Water sports "can be complicated" for glasses wearers

Water sports "can be complicated" for glasses wearers

By Alexa Kaczka

Taking part in water sports can be particularly difficult for people who wear glasses, according to one expert who has pointed out the possible pitfalls of, and solutions to, the practice.

Gavin Rebello, sports vision specialist at @eye_performance, said that water-based sports are always a little bit more complicated than other sports, because the first worry is that the lens might float off and the second is infection.

There are many bugs that can live in the water that is safe to drink, but people's eyes are not so accommodating, one of which is acanthamoeba, he pointed out.

As a result, if people's eyes are in the water a lot, such as when swimming, then it is very important to wear goggles, which will go a long way to protecting the eyes.

"The safest way is to get prescription goggles so you don't need to wear lenses. People can get them for about £35 - they aren't expensive and they will probably cover 85 per cent of prescriptions," he added.

For those who can't wear prescription goggles, the best option is to don daily lenses and then put their on goggles over the top.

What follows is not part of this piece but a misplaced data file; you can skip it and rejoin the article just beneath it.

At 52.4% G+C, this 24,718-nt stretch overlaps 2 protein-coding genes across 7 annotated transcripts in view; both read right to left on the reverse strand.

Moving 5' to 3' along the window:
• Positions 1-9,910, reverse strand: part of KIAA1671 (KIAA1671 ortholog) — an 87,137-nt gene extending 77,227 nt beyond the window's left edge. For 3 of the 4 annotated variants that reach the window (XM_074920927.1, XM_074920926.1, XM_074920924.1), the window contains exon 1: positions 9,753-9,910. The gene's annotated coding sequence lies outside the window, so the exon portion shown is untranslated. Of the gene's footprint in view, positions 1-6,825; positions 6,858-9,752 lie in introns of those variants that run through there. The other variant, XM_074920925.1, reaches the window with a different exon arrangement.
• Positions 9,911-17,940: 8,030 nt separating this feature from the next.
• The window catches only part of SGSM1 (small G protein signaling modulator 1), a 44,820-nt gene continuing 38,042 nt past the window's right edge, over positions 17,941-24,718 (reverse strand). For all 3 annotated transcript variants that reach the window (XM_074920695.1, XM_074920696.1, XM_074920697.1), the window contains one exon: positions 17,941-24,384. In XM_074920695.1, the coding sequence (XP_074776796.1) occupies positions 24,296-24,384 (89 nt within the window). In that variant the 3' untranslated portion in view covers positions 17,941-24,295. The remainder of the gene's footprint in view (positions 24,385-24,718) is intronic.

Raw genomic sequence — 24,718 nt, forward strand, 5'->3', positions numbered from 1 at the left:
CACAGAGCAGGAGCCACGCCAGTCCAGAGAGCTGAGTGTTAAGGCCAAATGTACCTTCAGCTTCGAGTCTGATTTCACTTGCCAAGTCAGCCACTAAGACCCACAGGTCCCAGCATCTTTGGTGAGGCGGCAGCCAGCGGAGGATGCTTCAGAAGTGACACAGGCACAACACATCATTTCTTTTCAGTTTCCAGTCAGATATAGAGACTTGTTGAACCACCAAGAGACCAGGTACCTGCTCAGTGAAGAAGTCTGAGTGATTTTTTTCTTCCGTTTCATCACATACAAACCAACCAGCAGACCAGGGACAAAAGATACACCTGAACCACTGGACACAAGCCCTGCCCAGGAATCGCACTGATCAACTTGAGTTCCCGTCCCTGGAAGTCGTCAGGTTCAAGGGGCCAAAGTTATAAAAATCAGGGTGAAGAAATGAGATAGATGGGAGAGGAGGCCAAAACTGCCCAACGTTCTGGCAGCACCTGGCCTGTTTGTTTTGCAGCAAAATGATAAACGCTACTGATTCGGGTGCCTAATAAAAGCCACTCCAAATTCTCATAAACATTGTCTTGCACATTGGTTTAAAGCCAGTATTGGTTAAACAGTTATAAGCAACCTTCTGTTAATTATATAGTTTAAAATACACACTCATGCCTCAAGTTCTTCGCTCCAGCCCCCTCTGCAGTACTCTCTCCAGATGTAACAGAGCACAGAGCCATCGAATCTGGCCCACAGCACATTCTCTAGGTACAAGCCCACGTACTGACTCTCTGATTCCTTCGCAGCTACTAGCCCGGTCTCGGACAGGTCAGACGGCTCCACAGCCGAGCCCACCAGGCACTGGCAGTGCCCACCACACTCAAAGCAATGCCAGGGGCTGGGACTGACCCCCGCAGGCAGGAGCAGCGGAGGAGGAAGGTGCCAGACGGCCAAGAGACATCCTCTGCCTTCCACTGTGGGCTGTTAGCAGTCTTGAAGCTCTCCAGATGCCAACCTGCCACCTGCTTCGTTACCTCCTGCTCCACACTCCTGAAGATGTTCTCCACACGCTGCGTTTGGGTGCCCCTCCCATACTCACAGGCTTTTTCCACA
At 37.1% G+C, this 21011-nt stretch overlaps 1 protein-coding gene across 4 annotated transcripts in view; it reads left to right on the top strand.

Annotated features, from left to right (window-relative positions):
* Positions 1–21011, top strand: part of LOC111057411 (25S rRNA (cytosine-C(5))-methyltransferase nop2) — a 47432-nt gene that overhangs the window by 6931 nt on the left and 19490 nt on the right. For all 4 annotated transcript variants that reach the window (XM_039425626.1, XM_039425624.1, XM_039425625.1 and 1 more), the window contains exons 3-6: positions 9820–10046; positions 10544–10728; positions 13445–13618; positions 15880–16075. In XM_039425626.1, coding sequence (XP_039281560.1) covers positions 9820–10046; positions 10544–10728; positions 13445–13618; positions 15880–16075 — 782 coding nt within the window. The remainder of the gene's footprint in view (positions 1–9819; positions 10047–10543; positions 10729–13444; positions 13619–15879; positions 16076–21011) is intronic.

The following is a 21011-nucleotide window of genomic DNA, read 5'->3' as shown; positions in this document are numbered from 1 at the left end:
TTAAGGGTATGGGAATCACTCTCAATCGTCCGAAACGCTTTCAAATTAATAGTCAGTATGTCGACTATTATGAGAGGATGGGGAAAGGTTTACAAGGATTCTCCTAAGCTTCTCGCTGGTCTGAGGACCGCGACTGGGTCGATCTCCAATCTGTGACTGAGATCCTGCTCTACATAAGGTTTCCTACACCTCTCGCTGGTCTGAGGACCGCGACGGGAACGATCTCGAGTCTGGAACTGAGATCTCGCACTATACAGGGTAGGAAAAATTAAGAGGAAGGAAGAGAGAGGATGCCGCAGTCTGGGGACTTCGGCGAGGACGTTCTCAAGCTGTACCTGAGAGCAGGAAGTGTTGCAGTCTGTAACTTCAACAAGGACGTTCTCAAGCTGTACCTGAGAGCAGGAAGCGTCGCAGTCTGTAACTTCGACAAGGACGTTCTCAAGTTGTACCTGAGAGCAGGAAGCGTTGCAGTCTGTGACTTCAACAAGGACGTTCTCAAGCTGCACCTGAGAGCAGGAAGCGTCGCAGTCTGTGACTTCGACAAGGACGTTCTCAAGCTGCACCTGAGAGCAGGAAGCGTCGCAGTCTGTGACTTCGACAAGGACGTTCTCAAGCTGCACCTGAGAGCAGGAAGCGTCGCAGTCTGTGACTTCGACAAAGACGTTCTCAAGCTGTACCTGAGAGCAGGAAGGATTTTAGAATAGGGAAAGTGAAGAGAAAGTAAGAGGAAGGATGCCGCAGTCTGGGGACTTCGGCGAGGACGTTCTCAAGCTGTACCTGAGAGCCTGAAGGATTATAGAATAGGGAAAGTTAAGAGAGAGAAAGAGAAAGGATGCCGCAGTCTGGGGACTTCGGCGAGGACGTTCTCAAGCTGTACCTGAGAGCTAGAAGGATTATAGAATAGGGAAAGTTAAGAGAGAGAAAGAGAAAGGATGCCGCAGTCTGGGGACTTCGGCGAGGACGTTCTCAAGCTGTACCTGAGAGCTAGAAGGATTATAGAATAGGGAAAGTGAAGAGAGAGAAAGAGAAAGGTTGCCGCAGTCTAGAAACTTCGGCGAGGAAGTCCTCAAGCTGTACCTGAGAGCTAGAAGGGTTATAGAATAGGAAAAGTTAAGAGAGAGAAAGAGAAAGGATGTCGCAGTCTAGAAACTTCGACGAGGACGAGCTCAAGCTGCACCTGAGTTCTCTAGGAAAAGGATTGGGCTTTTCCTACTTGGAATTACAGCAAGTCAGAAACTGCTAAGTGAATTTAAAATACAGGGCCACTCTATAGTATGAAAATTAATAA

Once they finish swimming, they need to remove the lenses and wait for 30 minutes before inserting new ones to give the eyes a chance to rest.

There are some water-based sports where people cannot wear goggles, such as water polo, where it is banned in the regulations, but nevertheless poses difficulties for people.

He advised: "You must discuss wearing lenses and your water-based sport with your optician - there may be other factors they need to consider and you should not take this advice as right for everyone."

For those who are still not content, there are a couple of other options, such as having laser surgery, which would mean people would not need glasses at all, while another is Ortho-K, where contact lenses are won overnight and gradually reshape the eye so that during the day people have perfect sight.

by Martin Burns

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